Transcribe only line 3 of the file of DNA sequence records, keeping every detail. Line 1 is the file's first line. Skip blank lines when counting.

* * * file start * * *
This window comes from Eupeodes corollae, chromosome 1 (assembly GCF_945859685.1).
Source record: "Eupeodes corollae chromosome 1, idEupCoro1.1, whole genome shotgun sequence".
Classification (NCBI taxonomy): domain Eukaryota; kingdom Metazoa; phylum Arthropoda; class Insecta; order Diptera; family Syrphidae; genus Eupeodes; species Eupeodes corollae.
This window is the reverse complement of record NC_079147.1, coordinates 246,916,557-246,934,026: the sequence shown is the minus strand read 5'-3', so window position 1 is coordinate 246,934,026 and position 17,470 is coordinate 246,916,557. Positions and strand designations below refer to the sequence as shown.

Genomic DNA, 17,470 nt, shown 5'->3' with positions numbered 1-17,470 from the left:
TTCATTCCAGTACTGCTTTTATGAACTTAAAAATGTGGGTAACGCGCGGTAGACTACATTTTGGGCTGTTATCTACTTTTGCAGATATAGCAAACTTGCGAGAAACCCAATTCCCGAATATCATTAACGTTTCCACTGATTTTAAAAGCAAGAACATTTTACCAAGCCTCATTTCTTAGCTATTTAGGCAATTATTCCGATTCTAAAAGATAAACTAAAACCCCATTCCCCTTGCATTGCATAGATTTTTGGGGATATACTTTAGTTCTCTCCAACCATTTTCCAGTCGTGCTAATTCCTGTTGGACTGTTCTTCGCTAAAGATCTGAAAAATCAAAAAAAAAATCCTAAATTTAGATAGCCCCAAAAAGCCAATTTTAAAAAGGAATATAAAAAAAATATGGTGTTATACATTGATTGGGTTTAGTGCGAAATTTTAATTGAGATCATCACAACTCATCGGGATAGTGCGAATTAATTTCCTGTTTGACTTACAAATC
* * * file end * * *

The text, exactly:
Classification (NCBI taxonomy): domain Eukaryota; kingdom Metazoa; phylum Arthropoda; class Insecta; order Diptera; family Syrphidae; genus Eupeodes; species Eupeodes corollae.